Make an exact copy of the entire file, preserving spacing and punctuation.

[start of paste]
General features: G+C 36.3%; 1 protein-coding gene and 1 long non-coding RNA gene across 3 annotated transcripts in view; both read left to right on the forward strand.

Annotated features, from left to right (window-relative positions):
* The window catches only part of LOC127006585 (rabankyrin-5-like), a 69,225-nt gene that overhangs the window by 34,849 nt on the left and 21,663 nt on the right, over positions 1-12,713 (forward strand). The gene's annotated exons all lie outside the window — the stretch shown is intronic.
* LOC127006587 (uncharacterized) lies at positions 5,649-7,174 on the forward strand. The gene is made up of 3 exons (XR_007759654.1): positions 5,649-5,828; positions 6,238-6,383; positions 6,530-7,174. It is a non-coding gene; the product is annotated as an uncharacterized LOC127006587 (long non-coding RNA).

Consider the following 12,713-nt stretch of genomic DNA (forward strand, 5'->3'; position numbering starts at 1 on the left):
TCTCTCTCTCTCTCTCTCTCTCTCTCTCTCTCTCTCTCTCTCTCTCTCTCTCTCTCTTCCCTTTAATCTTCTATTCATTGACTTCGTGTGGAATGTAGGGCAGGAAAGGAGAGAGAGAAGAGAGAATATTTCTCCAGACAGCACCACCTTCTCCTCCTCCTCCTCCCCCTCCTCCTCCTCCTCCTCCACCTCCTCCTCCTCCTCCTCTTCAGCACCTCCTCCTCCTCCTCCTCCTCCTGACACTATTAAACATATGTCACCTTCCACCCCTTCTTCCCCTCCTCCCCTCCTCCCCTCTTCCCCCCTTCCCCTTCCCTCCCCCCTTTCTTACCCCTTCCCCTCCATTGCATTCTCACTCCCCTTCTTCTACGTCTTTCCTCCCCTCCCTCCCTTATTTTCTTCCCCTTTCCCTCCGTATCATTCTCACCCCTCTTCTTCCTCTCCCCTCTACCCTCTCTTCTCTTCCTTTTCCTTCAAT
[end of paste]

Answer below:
General features: G+C 36.3%; 1 protein-coding gene and 1 long non-coding RNA gene across 3 annotated transcripts in view; both read left to right on the forward strand.

Annotated features, from left to right (window-relative positions):
* The window catches only part of LOC127006585 (rabankyrin-5-like), a 69,225-nt gene that overhangs the window by 34,849 nt on the left and 21,663 nt on the right, over positions 1-12,713 (forward strand). The gene's annotated exons all lie outside the window — the stretch shown is intronic.
* LOC127006587 (uncharacterized) lies at positions 5,649-7,174 on the forward strand. The gene is made up of 3 exons (XR_007759654.1): positions 5,649-5,828; positions 6,238-6,383; positions 6,530-7,174. It is a non-coding gene; the product is annotated as an uncharacterized LOC127006587 (long non-coding RNA).

Consider the following 12,713-nt stretch of genomic DNA (forward strand, 5'->3'; position numbering starts at 1 on the left):
TCTCTCTCTCTCTCTCTCTCTCTCTCTCTCTCTCTCTCTCTCTCTCTCTCTCTCTCTTCCCTTTAATCTTCTATTCATTGACTTCGTGTGGAATGTAGGGCAGGAAAGGAGAGAGAGAAGAGAGAATATTTCTCCAGACAGCACCACCTTCTCCTCCTCCTCCTCCCCCTCCTCCTCCTCCTCCTCCACCTCCTCCTCCTCCTCCTCTTCAGCACCTCCTCCTCCTCCTCCTCCTCCTGACACTATTAAACATATGTCACCTTCCACCCCTTCTTCCCCTCCTCCCCTCCTCCCCTCTTCCCCCCTTCCCCTTCCCTCCCCCCTTTCTTACCCCTTCCCCTCCATTGCATTCTCACTCCCCTTCTTCTACGTCTTTCCTCCCCTCCCTCCCTTATTTTCTTCCCCTTTCCCTCCGTATCATTCTCACCCCTCTTCTTCCTCTCCCCTCTACCCTCTCTTCTCTTCCTTTTCCTTCAAT